Ketaki, aka: Ketakī; 3 Definition(s)
Ketaki means something in Buddhism, Pali, Hinduism, Sanskrit, the history of ancient India. If you want to know the exact meaning, history, etymology or English translation of this term then check out the descriptions on this page. Add your comment or reference to a book if you want to contribute to this summary article.
Nāṭyaśāstra (theatrics and dramaturgy)
One of the Hands indicating Trees.—Ketakī (screw-pine), Patāka and Catura hands crossed at the wrists.Source: archive.org: The mirror of gesture (abhinaya-darpana)
Nāṭyaśāstra (नाट्यशास्त्र, natya-shastra) refers to both the ancient Indian tradition of performing arts, (e.g., theatrics, drama, dance, music), as well as the name of a Sanskrit work dealing with these subjects. It also teaches the rules for composing dramatic plays (nāṭya) and poetic works (kāvya).
ketakī : (f.) screw-pine.Source: BuddhaSasana: Concise Pali-English Dictionary
Pali is the language of the Tipiṭaka, which is the sacred canon of Theravāda Buddhism and contains much of the Buddha’s speech. Closeley related to Sanskrit, both languages are used interchangeably between religions.
India history and geogprahy
Ketaki is the name of a river, a nearby tank of which is mentioned as lying on the northern boundary of Khairaḍī, according to the “Panhāle plates of Vikramāditya”. Khairaḍī, the donated village, is modern Khērḍī, about 5 miles north of Dāpolī.
These copper plates (mentioning Ketaki) were found at Panhāle in the Dāpolī-tālukā of the Ratnāgiri District. It records a grant made by Aparāditya for the spiritual welfare of his son, the prince (Kumāra) Vikramāditya. It was made by Aparāditya on the occasion of a lunar eclipse, on Monday, the 15th tithi of the bright fortnight of Āśvina in the expired Śaka year 1061.Source: What is India: Inscriptions of the Śilāhāras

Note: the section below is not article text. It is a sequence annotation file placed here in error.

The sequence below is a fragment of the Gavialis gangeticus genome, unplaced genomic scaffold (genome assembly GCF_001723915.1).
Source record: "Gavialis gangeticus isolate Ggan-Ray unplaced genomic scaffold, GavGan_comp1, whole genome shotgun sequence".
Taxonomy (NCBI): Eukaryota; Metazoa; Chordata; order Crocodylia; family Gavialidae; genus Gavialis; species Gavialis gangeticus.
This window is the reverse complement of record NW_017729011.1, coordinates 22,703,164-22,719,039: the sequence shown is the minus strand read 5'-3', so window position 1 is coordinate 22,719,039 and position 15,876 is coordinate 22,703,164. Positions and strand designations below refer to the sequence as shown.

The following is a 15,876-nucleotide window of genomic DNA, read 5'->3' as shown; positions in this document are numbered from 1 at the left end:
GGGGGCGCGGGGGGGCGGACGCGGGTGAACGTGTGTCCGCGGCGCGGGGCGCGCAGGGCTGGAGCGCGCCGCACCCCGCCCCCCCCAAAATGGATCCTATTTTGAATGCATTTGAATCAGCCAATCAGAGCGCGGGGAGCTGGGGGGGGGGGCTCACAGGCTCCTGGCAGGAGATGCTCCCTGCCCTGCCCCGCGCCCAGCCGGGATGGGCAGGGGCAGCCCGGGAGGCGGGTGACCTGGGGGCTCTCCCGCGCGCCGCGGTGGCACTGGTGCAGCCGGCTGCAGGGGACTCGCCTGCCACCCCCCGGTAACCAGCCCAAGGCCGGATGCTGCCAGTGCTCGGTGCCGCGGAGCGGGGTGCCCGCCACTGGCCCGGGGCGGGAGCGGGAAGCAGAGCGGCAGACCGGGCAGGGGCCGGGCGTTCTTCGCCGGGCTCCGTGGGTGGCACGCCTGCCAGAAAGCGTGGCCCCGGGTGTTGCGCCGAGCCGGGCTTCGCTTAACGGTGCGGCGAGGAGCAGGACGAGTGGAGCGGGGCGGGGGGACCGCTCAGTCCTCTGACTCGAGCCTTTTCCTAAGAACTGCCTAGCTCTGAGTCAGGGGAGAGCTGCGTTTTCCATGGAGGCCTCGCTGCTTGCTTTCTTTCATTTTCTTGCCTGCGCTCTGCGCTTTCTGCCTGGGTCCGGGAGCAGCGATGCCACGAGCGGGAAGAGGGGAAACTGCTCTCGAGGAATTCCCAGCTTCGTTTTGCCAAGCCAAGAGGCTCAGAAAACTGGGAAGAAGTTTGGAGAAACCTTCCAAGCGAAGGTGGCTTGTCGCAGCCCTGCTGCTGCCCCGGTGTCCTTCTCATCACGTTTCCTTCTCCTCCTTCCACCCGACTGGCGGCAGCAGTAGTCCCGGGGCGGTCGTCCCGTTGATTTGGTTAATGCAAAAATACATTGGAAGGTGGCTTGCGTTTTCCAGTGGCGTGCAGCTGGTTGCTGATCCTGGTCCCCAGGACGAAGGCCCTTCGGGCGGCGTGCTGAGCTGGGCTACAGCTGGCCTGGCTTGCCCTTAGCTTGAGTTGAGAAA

The history and geography of India includes names of areas, cities, countries and other regions of India, as well as historical dynasties, rulers, tribes and various local traditions, languages and festivals. Ancient India enjoyed religious freedom but primarely encourages the path of Dharma, incorporated into religions such as Buddhism, Hinduism, and Jainism.
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Search found books containing Ketaki or Ketakī. You can also click to the full overview containing English textual excerpts. Below are direct links for the most relevant articles:
Śrī Syamananda-sataka (by Srila Rasikananda Prabhu)
Brihad Bhagavatamrita (by Śrīla Sanātana Gosvāmī)
Devi Bhagavata Purana (by Swami Vijñanananda)
Śrī Kṛṣṇa-vijaya (by Śrī Gunaraja Khan)
The Mirror of Gesture (abhinaya-darpana) (by Nandikeshvara)
Trishashti Shalaka Purusha Caritra (by Helen M. Johnson)
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